Hearts, wallets open for tribute scholarship
(pictured above: LaShun Huntley poses with his best friend’s sister, Barenda Mauney.)
A new scholarship in honor of Brandon P. Mauney, who passed away unexpectedly last month from heart disease, has prompted an outpouring of support from the community.
Mauney, 45, was a graduate of Carver High School and Winston-Salem State University and a member of Salem Lodge #139. He passed away Feb. 16 from hypertensive heart disease. The new B. Mauney Heart Scholarship will go to male students who are eligible for graduation from Carver. Originally planned as a $500 scholarship, the intended award grew when a page was created for the scholarship on the crowd-funding web site Indiegogo. In just a few weeks, more than $1,700 has been raised, and there is still more than a month left before the fundraising deadline.
LaShun Huntley, Mauney’s best friend, created the scholarship. He said Mauney always talked fondly about his time at Carver, where the two met, so he felt a Carver-based scholarship that would honor his friend while raising awareness about heart disease was a fitting tribute.
“This scholarship just came from his nature of giving and his interest in education and his love for Carver High School,” said Huntley, the CEO of Southside United Medical Center.
Huntley and Mauney bonded as high school freshmen, drawn together because they were both “Hip Hop heads.” Their love of the genre had them exchanging critiques of Run DMC, one of Mauney’s favorites, and other popular acts of the time. Their friendship continued after graduation, when they both attended Winston-Salem State University. After college, Mauney moved away to Charlotte to work as a computer analyst at Wells Fargo.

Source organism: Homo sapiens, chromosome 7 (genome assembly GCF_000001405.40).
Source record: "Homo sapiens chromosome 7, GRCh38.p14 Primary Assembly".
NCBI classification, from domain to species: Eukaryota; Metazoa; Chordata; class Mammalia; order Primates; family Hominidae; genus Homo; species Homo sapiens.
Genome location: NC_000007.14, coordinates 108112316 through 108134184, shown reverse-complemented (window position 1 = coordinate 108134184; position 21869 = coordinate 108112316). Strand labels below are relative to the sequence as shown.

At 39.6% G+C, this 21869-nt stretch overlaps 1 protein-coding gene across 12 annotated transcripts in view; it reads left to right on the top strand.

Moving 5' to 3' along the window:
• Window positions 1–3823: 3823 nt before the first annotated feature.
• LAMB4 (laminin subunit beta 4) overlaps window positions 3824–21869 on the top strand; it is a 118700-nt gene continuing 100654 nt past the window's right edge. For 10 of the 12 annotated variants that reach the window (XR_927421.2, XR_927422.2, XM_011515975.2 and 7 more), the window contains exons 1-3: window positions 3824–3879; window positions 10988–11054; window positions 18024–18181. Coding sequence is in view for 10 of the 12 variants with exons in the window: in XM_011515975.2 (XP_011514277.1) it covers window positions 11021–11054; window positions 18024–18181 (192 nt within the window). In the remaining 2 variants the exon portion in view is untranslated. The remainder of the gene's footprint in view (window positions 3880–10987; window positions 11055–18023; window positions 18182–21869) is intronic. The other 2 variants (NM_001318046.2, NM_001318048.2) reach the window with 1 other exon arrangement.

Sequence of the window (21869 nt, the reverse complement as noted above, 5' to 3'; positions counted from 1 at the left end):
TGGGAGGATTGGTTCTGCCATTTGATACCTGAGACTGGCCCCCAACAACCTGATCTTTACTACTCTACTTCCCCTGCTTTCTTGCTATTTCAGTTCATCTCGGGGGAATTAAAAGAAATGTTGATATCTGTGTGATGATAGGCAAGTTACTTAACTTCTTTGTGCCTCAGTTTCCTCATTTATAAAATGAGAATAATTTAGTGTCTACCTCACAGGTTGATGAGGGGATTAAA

“He had a huge smile, an infectious smile,” Huntley said. “If you were down, it would pick you up. If you were sad, it would make you happy. Most people remember him by that smile.”
Mauney was also known for adeptness with computers. Friends would turn to him when technology issues arose, and he would oblige, even if it meant driving from Charlotte to Winston, said Huntley , who last spent time with Mauney on Super Bowl Sunday (Feb. 2). They spent some time looking through old Carver yearbooks while laughing and reminiscing.
Mauney was the youngest of five children. His sister, Barenda, also lived in Charlotte and would often look after his dog, Snoop, when her brother would travel to Winston-Salem to check on his 95 year-old aunt, Maxine Simmons. It was when he failed to drop Snoop off one morning that she knew something was wrong. After there was no answer at his house, she called the police. He had passed away in his sleep. Mauney had been taking medication for high blood pressure but was otherwise healthy, she said, so his death came as a complete shock.
Barenda calls the response to the scholarship “wonderful.”
“That was my heart,” she said of her brother. “That’s my baby. I had problems, he’s the one I can go and talk to because I know it wouldn’t go anywhere.”
The impact Mauney had on so many people is the reason why Huntley thinks the scholarship fundraising has been so successful. A decision on whether to give one large scholarship to a single student or smaller awards to several students will be made in the near future.
Huntley expects the scholarship or scholarships to be given this year. He wants a perpetual fund so that awards can be given each year. He plans to turn to corporations to help make that a reality. Plans for a fundraiser next February – a month dedicated to heart disease awareness and when Mauney would have celebrated a birthday – are also in the works.
To contribute to the B. Mauney Heart Scholarship, visit igg.me/at/BMauneyScholarship.